So your brain is exploding trying to understand all the new streaming TV services. You’re not alone.
Making sense of which companies own what content, where that content will be available, how you can access that content, how much everything costs, and whether or not it will be worth your investment are all important questions, and their answers aren’t easy to find in one place. We’re here to help.
We know that four major global media companies are planning to launch streaming services in the near future: WarnerMedia (owner of HBO and Warner Bros.), Disney (owner of Marvel, Lucasfilm, and Pixar), Apple (owner of…phones), and NBCUniversal (owner of The Office and lots of other TV shows and movies). Their goal? Cut into Netflix’s monopoly on streaming, take better advantage of their own libraries and intellectual property, stem the tide of TV cord-cutting, and meet consumers where they are. These four won’t be the last major companies to launch proprietary streaming services, but they are the four worth focusing on for now—they’re the biggest, and the most imminent.
Here is everything we know about HBO Max, Disney+, Apple+, and NBCUniversal’s unnamed streaming service. We will update this story as more information becomes available (and oh boy will it).
It’s simple: HBO Max is pretty much the reason AT&T bought Time Warner in the first place.
Not long after the telecommunications giant acquired Time Warner for $85 billion and renamed it WarnerMedia last year, the company announced it was developing a streaming service that would house content from across Warner’s many brands: HBO, TBS, TNT, CNN, and the Warner Bros. film and TV studios, among other assets. Later, it revealed the service would be called HBO Max (even though it includes plenty of non-HBO content), hoping to capitalize on the prestige TV channel’s cherished global brand.
AT&T thinks HBO Max will not only help it compete against Netflix, but that it will also act as something of a buffer for all the DirecTV customers AT&T is losing to cord-cutting. DirecTV, which is owned by AT&T, lost more than a half million subscribers in the first quarter of this year.
A lot, actually. WarnerMedia says it will total 10,000 hours of content. These are the main components:
- Everything from HBO: Game of Thrones, The Leftovers, The Sopranos—you name it. If it aired or will air on the HBO linear TV channel, HBO Max will give you access to it.
- Ditto for shows from Warner’s suite of cable channels, including TBS, TNT, CNN, truTV, and Cartoon Network.
- Warner Bros. movies: WarnerMedia owns the streaming rights to many of the countless films produced under the Warner Bros. banner over the years. So most of those films, from A Star Is Born to Batman v Superman, will appear on HBO Max. But the rights to some of them are tied up with other companies. Harry Potter, for instance, will stream exclusively on NBCUniversal until at least 2025—despite it being a Warner Bros. film franchise.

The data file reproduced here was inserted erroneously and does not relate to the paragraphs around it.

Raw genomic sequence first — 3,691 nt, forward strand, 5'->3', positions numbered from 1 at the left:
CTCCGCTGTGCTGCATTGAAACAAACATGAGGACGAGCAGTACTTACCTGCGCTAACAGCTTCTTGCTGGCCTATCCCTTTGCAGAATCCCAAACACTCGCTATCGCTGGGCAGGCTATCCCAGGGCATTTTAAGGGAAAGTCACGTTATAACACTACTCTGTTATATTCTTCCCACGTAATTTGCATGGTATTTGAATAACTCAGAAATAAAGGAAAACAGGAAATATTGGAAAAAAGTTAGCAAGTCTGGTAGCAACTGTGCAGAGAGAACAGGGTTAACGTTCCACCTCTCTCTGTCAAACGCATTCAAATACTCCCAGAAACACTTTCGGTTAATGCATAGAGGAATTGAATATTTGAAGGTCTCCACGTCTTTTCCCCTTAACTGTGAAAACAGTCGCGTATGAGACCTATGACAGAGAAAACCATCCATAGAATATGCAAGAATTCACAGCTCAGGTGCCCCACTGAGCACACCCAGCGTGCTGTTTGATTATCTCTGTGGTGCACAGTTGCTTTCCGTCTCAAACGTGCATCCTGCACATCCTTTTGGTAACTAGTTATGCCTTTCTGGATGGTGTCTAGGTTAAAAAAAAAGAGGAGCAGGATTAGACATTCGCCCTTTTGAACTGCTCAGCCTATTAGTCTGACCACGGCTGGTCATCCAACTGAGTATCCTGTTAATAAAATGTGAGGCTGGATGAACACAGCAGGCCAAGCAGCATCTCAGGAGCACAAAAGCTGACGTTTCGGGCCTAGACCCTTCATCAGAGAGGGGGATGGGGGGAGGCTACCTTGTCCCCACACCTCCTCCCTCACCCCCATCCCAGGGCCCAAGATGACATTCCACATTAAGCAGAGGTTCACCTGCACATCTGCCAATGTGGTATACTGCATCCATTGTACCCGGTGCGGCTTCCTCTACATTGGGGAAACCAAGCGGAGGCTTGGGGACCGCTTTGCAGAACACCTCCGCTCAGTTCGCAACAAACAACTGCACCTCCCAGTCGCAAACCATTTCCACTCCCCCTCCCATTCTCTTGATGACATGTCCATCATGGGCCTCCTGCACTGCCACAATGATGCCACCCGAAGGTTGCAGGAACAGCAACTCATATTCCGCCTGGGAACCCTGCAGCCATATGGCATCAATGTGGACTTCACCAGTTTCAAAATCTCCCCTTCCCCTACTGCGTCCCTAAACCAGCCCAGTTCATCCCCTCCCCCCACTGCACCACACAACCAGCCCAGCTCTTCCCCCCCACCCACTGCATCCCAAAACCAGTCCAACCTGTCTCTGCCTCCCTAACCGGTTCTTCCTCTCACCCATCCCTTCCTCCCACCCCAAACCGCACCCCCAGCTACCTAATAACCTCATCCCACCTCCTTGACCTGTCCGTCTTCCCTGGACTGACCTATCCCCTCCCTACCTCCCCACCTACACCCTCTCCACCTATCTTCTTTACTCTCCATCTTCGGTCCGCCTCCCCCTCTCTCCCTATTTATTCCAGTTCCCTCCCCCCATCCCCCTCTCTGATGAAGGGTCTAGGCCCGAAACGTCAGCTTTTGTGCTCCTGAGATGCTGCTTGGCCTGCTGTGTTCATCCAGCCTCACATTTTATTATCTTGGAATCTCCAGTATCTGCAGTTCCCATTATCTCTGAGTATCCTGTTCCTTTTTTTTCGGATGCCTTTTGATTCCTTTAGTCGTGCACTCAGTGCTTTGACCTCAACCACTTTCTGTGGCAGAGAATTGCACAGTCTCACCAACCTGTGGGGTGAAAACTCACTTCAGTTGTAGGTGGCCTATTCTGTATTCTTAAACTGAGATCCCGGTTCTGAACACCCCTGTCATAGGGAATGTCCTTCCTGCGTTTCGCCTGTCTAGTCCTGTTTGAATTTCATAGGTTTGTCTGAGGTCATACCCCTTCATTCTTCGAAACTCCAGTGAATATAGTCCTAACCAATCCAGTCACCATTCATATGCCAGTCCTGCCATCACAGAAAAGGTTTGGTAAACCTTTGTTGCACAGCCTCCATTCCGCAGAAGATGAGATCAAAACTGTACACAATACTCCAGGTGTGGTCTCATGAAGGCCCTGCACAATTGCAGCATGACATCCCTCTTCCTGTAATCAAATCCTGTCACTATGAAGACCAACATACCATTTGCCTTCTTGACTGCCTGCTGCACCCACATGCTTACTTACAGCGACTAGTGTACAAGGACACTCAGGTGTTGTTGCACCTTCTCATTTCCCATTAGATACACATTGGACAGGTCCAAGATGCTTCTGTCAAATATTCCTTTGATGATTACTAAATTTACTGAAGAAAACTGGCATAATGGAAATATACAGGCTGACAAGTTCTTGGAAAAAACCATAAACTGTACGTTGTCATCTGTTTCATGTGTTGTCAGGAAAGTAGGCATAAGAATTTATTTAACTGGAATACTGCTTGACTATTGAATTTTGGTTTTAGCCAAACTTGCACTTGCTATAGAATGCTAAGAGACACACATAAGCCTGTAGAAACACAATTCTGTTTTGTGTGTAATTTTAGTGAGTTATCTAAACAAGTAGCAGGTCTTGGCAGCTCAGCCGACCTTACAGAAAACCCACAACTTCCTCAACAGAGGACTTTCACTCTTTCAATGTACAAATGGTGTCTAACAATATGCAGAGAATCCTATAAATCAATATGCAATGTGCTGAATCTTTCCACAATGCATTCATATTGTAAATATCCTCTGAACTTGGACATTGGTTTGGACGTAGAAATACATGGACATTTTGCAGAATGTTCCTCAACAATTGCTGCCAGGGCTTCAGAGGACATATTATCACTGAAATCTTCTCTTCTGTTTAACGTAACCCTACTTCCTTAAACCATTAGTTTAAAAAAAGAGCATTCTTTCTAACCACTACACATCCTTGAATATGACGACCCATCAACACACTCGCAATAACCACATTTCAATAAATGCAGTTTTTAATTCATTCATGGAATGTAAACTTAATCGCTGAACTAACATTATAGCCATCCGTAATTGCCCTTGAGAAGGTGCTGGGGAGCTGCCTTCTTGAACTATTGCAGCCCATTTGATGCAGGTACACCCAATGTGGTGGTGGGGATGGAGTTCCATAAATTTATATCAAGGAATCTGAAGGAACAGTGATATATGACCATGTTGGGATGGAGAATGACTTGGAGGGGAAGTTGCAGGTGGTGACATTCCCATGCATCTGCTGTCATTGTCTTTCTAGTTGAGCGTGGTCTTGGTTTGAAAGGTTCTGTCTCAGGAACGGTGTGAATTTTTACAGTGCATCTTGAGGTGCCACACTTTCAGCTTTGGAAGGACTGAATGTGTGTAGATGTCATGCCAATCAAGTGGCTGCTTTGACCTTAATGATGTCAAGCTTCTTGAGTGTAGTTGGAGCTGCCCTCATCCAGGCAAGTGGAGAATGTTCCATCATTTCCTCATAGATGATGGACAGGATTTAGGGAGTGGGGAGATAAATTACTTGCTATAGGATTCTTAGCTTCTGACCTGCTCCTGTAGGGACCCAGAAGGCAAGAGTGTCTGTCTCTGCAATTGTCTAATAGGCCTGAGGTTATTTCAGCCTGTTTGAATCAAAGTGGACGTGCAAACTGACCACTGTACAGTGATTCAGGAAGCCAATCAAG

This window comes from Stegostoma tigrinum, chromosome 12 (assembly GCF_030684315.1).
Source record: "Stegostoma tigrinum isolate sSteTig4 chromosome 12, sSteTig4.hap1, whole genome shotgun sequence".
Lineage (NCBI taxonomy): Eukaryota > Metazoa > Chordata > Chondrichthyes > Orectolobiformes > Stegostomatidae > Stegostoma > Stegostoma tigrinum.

- Warner Bros. TV shows: The story is the same for shows produced by Warner’s TV unit. WarnerMedia owns the streaming rights to many of them, but not all. Luckily, it’s making things a little easier on us by buying back the rights to many of the shows it licensed out to other services, like Friends. WarnerMedia reclaimed the rights to the beloved 1990s sitcom from Netflix earlier this year.
- BBC: WarnerMedia recently acquired the streaming rights to several shows produced by BBC, including all 11 seasons of Doctor Who, Luther, and Top Gear.
- Turner Classic Movies. Thousands of classic films, from Gone With the Wind to Casablanca, air throughout the year on the Turner Classic Movies TV channel, which WarnerMedia owns. At least some of those films will be available to stream on HBO Max.
- Lots and lots of new stuff: WarnerMedia is developing original programming specifically for HBO Max. These will be called “Max Originals,” according to CNN. Reese Witherspoon and Arrowverse super-producer Greg Berlanti are both producing content for HBO Max. There will be a Dune TV series that serves as a prequel to next year’s feature film. There will also be some kind of sequel series to Gossip Girl.
A “beta” version of the service will launch later this year, according to the Wall Street Journal. The full version of HBO Max is expected to be available in spring 2020.
We don’t know for sure yet, but the Wall Street Journal reported that WarnerMedia is eying a $16-to-$17-per-month price tag, which would be $2 more than a standalone HBO subscription and about $4 more than Netflix.
If you’re an existing HBO subscriber, then you’ll probably get access to HBO Max automatically. If you don’t pay for HBO, then you’ll have to sign up for the service at its standard price tag.